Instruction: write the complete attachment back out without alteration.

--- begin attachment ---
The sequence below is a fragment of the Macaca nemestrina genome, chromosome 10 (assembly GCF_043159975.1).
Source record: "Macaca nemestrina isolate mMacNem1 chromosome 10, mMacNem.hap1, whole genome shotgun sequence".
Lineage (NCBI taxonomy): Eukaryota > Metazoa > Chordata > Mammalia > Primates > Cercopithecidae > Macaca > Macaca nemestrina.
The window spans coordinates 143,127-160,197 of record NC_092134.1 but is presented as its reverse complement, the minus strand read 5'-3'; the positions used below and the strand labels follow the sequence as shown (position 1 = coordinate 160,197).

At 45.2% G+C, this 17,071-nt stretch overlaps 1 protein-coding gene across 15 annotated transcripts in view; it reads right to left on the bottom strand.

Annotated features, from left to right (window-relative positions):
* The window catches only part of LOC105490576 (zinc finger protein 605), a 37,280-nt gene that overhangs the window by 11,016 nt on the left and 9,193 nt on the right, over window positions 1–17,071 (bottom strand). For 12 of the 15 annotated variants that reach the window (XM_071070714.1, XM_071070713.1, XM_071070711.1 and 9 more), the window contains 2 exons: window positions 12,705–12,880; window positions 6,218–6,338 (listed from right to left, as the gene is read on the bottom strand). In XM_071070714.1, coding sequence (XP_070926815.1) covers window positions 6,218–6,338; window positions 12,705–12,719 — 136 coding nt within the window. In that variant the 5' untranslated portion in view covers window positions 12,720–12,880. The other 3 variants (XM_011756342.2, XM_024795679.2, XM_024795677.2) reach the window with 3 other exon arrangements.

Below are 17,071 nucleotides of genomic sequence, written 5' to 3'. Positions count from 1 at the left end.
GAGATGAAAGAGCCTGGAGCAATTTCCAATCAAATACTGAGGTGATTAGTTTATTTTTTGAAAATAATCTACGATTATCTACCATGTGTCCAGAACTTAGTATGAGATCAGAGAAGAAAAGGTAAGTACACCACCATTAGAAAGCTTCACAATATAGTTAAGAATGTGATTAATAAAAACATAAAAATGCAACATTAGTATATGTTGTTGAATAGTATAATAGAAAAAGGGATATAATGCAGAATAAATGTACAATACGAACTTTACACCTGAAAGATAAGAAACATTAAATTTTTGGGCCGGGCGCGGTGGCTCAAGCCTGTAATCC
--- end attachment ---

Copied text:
The sequence below is a fragment of the Macaca nemestrina genome, chromosome 10 (assembly GCF_043159975.1).
Source record: "Macaca nemestrina isolate mMacNem1 chromosome 10, mMacNem.hap1, whole genome shotgun sequence".
Lineage (NCBI taxonomy): Eukaryota > Metazoa > Chordata > Mammalia > Primates > Cercopithecidae > Macaca > Macaca nemestrina.
The window spans coordinates 143,127-160,197 of record NC_092134.1 but is presented as its reverse complement, the minus strand read 5'-3'; the positions used below and the strand labels follow the sequence as shown (position 1 = coordinate 160,197).

At 45.2% G+C, this 17,071-nt stretch overlaps 1 protein-coding gene across 15 annotated transcripts in view; it reads right to left on the bottom strand.

Annotated features, from left to right (window-relative positions):
* The window catches only part of LOC105490576 (zinc finger protein 605), a 37,280-nt gene that overhangs the window by 11,016 nt on the left and 9,193 nt on the right, over window positions 1–17,071 (bottom strand). For 12 of the 15 annotated variants that reach the window (XM_071070714.1, XM_071070713.1, XM_071070711.1 and 9 more), the window contains 2 exons: window positions 12,705–12,880; window positions 6,218–6,338 (listed from right to left, as the gene is read on the bottom strand). In XM_071070714.1, coding sequence (XP_070926815.1) covers window positions 6,218–6,338; window positions 12,705–12,719 — 136 coding nt within the window. In that variant the 5' untranslated portion in view covers window positions 12,720–12,880. The other 3 variants (XM_011756342.2, XM_024795679.2, XM_024795677.2) reach the window with 3 other exon arrangements.

Below are 17,071 nucleotides of genomic sequence, written 5' to 3'. Positions count from 1 at the left end.
GAGATGAAAGAGCCTGGAGCAATTTCCAATCAAATACTGAGGTGATTAGTTTATTTTTTGAAAATAATCTACGATTATCTACCATGTGTCCAGAACTTAGTATGAGATCAGAGAAGAAAAGGTAAGTACACCACCATTAGAAAGCTTCACAATATAGTTAAGAATGTGATTAATAAAAACATAAAAATGCAACATTAGTATATGTTGTTGAATAGTATAATAGAAAAAGGGATATAATGCAGAATAAATGTACAATACGAACTTTACACCTGAAAGATAAGAAACATTAAATTTTTGGGCCGGGCGCGGTGGCTCAAGCCTGTAATCC